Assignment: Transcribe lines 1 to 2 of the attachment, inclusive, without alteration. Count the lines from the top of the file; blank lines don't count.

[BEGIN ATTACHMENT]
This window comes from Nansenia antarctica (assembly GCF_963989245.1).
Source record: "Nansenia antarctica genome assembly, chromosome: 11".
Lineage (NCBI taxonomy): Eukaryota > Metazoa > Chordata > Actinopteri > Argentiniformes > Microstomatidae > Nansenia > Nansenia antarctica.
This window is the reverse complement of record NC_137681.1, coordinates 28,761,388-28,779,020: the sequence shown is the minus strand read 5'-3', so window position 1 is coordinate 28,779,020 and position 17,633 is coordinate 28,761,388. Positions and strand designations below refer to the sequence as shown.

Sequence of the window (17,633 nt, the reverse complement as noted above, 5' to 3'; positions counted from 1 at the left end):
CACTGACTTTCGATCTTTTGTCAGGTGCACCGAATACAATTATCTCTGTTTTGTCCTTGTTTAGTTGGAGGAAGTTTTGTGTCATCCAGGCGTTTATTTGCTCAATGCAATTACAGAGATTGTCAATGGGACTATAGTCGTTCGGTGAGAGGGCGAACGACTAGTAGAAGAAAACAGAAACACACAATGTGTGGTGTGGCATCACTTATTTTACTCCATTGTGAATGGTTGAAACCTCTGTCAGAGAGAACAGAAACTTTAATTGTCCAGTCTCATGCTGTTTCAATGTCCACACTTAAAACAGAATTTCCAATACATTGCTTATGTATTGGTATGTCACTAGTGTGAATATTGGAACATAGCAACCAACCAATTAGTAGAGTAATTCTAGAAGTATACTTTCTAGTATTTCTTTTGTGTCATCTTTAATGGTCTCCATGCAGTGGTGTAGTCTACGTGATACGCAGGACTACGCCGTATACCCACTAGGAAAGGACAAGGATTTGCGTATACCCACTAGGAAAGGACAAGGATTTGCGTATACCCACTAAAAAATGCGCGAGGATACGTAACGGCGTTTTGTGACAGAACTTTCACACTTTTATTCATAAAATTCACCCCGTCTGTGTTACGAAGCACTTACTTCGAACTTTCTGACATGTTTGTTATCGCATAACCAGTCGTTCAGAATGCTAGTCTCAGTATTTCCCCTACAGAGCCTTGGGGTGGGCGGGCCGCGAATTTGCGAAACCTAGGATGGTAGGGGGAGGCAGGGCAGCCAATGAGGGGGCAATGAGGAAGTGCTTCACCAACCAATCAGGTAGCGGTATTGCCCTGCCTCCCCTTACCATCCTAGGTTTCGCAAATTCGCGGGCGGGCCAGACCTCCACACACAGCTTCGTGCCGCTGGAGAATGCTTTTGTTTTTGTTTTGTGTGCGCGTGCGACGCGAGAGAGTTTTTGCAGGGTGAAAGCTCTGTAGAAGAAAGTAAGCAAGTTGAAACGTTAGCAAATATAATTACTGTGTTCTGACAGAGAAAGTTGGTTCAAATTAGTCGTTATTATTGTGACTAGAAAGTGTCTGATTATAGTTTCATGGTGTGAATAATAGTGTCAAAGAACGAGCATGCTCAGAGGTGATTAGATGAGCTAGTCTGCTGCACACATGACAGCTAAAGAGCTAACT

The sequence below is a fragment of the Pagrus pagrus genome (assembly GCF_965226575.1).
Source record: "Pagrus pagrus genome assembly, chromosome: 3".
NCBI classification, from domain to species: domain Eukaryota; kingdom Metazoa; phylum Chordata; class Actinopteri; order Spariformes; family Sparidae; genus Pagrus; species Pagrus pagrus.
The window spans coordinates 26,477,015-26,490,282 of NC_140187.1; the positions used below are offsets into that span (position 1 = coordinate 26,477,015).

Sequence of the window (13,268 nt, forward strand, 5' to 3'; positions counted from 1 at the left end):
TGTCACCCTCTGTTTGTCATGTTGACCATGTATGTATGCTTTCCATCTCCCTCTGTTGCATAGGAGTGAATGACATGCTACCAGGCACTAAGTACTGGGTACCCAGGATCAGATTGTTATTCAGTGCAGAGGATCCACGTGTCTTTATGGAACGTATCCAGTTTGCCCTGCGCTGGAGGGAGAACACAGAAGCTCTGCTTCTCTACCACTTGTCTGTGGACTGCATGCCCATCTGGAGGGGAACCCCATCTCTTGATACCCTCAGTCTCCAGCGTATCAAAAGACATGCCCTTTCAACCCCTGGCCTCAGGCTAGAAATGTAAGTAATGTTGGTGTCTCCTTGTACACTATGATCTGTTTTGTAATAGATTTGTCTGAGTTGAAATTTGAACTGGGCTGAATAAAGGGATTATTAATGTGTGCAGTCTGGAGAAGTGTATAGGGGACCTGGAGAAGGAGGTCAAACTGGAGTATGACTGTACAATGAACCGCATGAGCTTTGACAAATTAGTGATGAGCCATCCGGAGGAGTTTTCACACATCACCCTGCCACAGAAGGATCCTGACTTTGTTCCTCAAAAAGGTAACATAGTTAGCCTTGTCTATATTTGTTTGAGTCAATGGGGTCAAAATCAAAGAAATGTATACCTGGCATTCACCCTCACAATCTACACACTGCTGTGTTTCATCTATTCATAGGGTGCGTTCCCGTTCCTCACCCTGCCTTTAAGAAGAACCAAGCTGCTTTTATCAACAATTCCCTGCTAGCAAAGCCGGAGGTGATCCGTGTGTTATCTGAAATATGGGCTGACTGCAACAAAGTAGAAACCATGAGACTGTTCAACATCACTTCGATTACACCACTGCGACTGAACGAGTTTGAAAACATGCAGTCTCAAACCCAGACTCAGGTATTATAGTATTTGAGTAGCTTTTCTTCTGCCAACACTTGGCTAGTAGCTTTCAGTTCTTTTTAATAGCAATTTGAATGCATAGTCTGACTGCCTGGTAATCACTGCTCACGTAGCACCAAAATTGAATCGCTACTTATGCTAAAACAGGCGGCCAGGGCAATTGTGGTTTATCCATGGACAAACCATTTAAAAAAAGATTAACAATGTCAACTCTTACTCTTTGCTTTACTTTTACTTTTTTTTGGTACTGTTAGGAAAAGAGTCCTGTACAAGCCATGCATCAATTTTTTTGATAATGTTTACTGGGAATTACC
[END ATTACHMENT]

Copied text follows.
This window comes from Nansenia antarctica (assembly GCF_963989245.1).
Source record: "Nansenia antarctica genome assembly, chromosome: 11".